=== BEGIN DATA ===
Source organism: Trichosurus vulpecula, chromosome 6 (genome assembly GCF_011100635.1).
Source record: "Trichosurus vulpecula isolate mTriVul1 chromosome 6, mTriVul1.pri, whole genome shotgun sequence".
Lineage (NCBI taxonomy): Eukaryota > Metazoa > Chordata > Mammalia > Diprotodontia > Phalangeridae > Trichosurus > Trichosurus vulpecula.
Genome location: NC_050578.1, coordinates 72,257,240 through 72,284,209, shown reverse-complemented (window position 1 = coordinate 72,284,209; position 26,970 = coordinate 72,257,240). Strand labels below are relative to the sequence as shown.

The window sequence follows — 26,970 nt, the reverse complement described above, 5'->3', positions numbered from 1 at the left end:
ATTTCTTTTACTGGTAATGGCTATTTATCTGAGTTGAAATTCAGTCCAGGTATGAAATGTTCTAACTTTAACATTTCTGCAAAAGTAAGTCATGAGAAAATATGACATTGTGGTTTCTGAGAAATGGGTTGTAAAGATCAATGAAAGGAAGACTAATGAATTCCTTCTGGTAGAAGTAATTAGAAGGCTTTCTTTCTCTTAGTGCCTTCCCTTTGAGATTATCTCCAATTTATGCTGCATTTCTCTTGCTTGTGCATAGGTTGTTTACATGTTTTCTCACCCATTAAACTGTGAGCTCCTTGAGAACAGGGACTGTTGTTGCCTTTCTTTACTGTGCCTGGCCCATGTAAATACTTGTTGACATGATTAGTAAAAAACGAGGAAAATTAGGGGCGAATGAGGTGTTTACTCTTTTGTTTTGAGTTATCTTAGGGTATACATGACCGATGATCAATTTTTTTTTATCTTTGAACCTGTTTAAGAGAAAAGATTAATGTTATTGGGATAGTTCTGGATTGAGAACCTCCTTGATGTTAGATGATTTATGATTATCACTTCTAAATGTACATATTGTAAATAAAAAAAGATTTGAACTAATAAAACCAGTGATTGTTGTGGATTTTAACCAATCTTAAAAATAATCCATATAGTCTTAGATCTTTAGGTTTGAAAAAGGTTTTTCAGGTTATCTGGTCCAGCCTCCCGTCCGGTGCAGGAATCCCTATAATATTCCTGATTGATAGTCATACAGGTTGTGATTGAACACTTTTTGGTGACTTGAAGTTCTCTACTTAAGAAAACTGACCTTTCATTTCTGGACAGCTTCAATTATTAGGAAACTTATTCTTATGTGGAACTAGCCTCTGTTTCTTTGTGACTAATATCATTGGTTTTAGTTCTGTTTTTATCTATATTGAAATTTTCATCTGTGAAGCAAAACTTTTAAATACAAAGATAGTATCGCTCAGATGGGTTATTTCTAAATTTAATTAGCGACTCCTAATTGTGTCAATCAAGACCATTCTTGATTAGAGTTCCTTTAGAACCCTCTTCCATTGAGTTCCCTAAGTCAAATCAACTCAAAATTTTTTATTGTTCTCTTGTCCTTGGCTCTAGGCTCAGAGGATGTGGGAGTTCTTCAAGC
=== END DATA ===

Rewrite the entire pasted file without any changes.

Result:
Source organism: Trichosurus vulpecula, chromosome 6 (genome assembly GCF_011100635.1).
Source record: "Trichosurus vulpecula isolate mTriVul1 chromosome 6, mTriVul1.pri, whole genome shotgun sequence".
Lineage (NCBI taxonomy): Eukaryota > Metazoa > Chordata > Mammalia > Diprotodontia > Phalangeridae > Trichosurus > Trichosurus vulpecula.
Genome location: NC_050578.1, coordinates 72,257,240 through 72,284,209, shown reverse-complemented (window position 1 = coordinate 72,284,209; position 26,970 = coordinate 72,257,240). Strand labels below are relative to the sequence as shown.

The window sequence follows — 26,970 nt, the reverse complement described above, 5'->3', positions numbered from 1 at the left end:
ATTTCTTTTACTGGTAATGGCTATTTATCTGAGTTGAAATTCAGTCCAGGTATGAAATGTTCTAACTTTAACATTTCTGCAAAAGTAAGTCATGAGAAAATATGACATTGTGGTTTCTGAGAAATGGGTTGTAAAGATCAATGAAAGGAAGACTAATGAATTCCTTCTGGTAGAAGTAATTAGAAGGCTTTCTTTCTCTTAGTGCCTTCCCTTTGAGATTATCTCCAATTTATGCTGCATTTCTCTTGCTTGTGCATAGGTTGTTTACATGTTTTCTCACCCATTAAACTGTGAGCTCCTTGAGAACAGGGACTGTTGTTGCCTTTCTTTACTGTGCCTGGCCCATGTAAATACTTGTTGACATGATTAGTAAAAAACGAGGAAAATTAGGGGCGAATGAGGTGTTTACTCTTTTGTTTTGAGTTATCTTAGGGTATACATGACCGATGATCAATTTTTTTTTATCTTTGAACCTGTTTAAGAGAAAAGATTAATGTTATTGGGATAGTTCTGGATTGAGAACCTCCTTGATGTTAGATGATTTATGATTATCACTTCTAAATGTACATATTGTAAATAAAAAAAGATTTGAACTAATAAAACCAGTGATTGTTGTGGATTTTAACCAATCTTAAAAATAATCCATATAGTCTTAGATCTTTAGGTTTGAAAAAGGTTTTTCAGGTTATCTGGTCCAGCCTCCCGTCCGGTGCAGGAATCCCTATAATATTCCTGATTGATAGTCATACAGGTTGTGATTGAACACTTTTTGGTGACTTGAAGTTCTCTACTTAAGAAAACTGACCTTTCATTTCTGGACAGCTTCAATTATTAGGAAACTTATTCTTATGTGGAACTAGCCTCTGTTTCTTTGTGACTAATATCATTGGTTTTAGTTCTGTTTTTATCTATATTGAAATTTTCATCTGTGAAGCAAAACTTTTAAATACAAAGATAGTATCGCTCAGATGGGTTATTTCTAAATTTAATTAGCGACTCCTAATTGTGTCAATCAAGACCATTCTTGATTAGAGTTCCTTTAGAACCCTCTTCCATTGAGTTCCCTAAGTCAAATCAACTCAAAATTTTTTATTGTTCTCTTGTCCTTGGCTCTAGGCTCAGAGGATGTGGGAGTTCTTCAAGC